In another embodiment, the inner and outer conductors 30, 50 may only extend along a portion of the probe 100. In one example inner and outer conductors 30, 50 may be electrically conductive along their lengths thereof and may form the proximal and the distal electrodes, 32 and 52. In one specific example, as shown in FIG. 5, only the exposed portions of the inner and outer conductors 30 and 50 are electrically conductive and the inner and outer conductors 30, 50 may have substantially the same width. The inner and outer conductors may be spaced apart and electrically isolated from each other by an inner insulator 40. In one example the inner insulator 40 may comprise a polymer. In a specific example, the insulator 40 may comprise a substantially rigid plastic insert. In one example the electrically isolated distal and proximal electrodes 32 and 52, may be cooled through separate cooling sources. As shown in FIG. 5, the distal electrode 32 is supplied with a cooling fluid through fluid inlet and outlet tubes 21 a and 22 a. Whereas, cooling to the proximal electrode 52 is supplied through cooling inlet and outlet tubes 21 b and 22 b. The fluid inlet and outlet tubes may comprise a non-conductive material such as a polymer. Each of the proximal and distal electrodes 52, 32 are coupled to an energy supply through electrically conductive insulated wires 94.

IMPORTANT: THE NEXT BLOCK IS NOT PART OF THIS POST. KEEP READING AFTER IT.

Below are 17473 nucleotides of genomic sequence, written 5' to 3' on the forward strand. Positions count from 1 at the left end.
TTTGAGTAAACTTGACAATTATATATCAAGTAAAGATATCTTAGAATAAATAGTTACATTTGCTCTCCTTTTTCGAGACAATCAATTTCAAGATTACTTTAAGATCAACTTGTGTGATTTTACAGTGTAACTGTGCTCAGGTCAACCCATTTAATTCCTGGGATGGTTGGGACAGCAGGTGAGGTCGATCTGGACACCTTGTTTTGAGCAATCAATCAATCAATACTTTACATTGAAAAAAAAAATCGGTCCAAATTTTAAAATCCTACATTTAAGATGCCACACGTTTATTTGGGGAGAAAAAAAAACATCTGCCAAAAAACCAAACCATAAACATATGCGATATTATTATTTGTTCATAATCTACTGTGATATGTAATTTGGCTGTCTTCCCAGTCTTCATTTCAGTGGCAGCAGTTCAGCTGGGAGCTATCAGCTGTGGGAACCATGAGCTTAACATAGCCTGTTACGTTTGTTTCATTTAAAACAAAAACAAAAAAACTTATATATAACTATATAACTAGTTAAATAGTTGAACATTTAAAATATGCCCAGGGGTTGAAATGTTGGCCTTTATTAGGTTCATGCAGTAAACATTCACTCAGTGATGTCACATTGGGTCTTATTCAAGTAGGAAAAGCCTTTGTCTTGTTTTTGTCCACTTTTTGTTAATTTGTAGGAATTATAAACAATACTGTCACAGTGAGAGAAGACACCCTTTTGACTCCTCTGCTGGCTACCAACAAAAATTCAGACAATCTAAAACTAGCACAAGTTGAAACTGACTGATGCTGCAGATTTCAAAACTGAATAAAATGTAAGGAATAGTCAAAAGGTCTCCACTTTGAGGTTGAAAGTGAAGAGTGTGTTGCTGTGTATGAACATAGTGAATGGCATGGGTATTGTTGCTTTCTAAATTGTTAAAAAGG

In this example, the distal and proximal electrodes 32 and 52 each define a closed inner lumen 34 and 54 respectively within which cooling fluid flows. The distal electrode 32 has a closed distal end and a closed proximal end formed by co-operative engagement of the distal electrode proximal portion with a distal face 43 of the inner insulator 40, defining the closed inner lumen 34. The proximal electrode 52 has a has a closed distal end formed by co-operative engagement of the proximal electrode distal end with the proximal face 45 of the inner insulator 40 as shown in FIG. 5. The proximal electrode 52 further has a closed proximal end defined by co-operative engagement of the proximal electrode proximal end with a distal face 65 of the outer insulator 60, defining the closed inner lumen 54. The cooling fluid is restricted within the lumens 34 and 54. The distal face 65 of the outer insulator, as well as the distal face 43 and the proximal face 45 of the inner insulator, extend substantially transversally along the width of the probe. The distal face 65 may comprise openings to allow fluid inlet tubes 21 a, 21 b and fluid outlet tubes 22 a, 22 b as well as insulated wires 94 to extend therethrough. Similarly, distal and proximal faces 43 and 45 may provide openings therethrough to allow passage of the inlet and outlet tubes 21 a and 21 b respectively and one of the insulated wires 94. A seal may be provided around the openings to ensure that cooling fluid is restricted within the lumens 34 and 54.